One ABM program is all a company needs – HYPE. Not all accounts represent equal revenue and profit potential for a company so they should not be allocated the same level of resources. Miller elaborates on this point. “It’s not a one style fits all thing. I talk about three different approaches to account-based everything. At the top of the pyramid, you have what I call high-high – a high level of research and a high level of personalization. This is where you’re treating each account as a market of one. You’re going to create an account plan just for that account, then use that insight to create programs, messages and content just for that account. That’s the one that’s been around for years, and it works really, really well but it is really hard to scale. Then what’s come online the last two years or so are the medium-medium and the low-low. The medium-medium is medium level of research, medium level of personalization. So rather than a 30-page detailed account plan that maps every buying center and reading the 10K, for a medium, maybe it’s about 30 minutes of research. And how much can you find out and get in place in 30 minutes? For the medium level of personalization, rather than a completely custom piece of content, maybe it’s a piece of industry-specific content. You put their logo on the cover and you change the first paragraph and the last paragraph based on your research. And you send it to them as a very personalized message. The low-low is what some people call programmatic ABM because it can be completely automated – a low level of research and maybe you just personalize things at the industry and persona level.”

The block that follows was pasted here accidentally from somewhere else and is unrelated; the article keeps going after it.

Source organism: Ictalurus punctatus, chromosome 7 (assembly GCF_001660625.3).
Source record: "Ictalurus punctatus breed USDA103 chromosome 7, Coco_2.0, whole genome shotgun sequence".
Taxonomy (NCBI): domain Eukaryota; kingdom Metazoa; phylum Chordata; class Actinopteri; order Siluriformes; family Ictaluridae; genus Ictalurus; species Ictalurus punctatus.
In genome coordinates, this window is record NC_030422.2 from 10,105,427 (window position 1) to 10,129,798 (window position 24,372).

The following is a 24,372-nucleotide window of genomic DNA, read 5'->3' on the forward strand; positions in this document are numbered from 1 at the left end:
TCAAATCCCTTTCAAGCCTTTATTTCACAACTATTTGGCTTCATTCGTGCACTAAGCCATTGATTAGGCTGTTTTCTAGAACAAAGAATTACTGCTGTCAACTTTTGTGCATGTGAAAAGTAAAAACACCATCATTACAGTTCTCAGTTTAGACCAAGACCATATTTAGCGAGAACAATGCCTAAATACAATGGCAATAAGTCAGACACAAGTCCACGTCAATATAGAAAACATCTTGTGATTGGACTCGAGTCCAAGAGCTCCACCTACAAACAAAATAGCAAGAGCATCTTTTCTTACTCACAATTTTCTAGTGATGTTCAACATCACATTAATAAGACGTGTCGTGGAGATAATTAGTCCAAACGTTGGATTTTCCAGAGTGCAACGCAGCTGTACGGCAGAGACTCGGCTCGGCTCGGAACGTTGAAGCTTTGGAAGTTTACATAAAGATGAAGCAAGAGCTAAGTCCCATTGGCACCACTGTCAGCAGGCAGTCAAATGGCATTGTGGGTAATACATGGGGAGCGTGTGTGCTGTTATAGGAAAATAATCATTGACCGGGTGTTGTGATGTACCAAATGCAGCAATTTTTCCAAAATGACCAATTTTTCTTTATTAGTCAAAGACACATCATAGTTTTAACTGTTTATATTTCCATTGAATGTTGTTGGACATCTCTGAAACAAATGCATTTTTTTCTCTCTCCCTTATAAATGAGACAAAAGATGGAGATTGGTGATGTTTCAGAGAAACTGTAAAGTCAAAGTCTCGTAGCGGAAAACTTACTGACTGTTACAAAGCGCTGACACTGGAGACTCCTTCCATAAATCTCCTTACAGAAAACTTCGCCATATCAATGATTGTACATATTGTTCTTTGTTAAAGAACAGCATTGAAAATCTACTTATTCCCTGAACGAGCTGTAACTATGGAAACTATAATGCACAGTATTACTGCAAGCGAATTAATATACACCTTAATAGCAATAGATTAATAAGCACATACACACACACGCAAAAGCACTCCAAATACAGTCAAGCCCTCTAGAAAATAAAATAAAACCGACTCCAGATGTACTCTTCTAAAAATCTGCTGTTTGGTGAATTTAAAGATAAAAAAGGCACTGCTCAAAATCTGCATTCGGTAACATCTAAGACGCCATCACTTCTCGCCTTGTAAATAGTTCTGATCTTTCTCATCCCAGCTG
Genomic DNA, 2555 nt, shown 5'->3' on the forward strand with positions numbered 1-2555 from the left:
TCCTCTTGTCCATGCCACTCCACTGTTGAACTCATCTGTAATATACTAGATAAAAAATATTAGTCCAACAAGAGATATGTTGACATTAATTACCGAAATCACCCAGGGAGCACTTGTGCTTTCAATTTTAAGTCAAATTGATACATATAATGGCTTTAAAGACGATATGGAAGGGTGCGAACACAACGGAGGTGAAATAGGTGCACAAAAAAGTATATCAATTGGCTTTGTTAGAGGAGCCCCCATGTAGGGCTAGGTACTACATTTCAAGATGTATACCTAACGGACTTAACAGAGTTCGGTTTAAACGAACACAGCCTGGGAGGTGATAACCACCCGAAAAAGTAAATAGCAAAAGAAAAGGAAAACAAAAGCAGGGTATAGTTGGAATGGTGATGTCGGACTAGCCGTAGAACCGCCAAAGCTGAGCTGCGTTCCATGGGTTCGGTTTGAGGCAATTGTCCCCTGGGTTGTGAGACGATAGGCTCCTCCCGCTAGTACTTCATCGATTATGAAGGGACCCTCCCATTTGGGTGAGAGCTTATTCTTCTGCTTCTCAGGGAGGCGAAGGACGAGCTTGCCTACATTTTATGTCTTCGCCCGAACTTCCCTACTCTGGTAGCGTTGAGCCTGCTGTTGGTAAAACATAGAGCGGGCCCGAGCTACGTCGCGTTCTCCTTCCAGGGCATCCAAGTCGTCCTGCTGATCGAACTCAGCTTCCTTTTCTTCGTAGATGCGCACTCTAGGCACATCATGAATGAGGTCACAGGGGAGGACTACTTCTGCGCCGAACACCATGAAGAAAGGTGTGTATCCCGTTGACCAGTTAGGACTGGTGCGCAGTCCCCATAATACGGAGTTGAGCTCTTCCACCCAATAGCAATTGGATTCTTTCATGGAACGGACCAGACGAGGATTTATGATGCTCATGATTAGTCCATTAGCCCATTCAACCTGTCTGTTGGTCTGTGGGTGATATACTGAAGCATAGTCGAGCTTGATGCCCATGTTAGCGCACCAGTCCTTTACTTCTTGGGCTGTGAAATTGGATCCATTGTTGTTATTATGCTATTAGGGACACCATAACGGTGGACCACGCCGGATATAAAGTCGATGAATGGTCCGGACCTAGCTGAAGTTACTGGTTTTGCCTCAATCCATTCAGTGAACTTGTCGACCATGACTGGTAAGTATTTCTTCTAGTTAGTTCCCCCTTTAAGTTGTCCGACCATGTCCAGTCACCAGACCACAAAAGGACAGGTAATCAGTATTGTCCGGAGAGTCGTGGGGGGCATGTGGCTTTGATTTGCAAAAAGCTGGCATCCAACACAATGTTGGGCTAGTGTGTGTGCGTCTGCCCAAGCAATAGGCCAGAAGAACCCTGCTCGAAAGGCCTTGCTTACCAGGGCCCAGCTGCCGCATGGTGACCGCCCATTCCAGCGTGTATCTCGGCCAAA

The tools for ABM now exist – HOPE. The inhibitor to effective ABM programs is no longer the set of tools marketers have available to them. Here is a landscape of the many options which exist today.
Measuring the impact of ABM programs is straight forward – HYPE. When marketers shift from measuring their inbound contribution to the sales pipeline to measuring their impact on generating revenue from a defined list of accounts, problems can arise. Miller’s observes, “Probably the number one mistake I see companies make when they start an account-based everything project is trying to make a shift to being account-based but not shifting the way they measure Marketing’s results. Traditional marketing is focused on counting things like marketing generated leads. ‘Marketing created this many opportunities.’ And in the account-based world, you need a different set of metrics to ultimately understand quality, not quantity. It’s not about how many leads you generated; it’s are you engaging and building relationships with the right people at the right accounts? That’s a different mindset for how Marketing should think about things.”
John Ellett is CEO and leader of the CMO Accelerator at nFusion, and author of The CMO Manifesto: A 100-Day Action Plan for Marketing Change Agents.
Image by Matt Trostle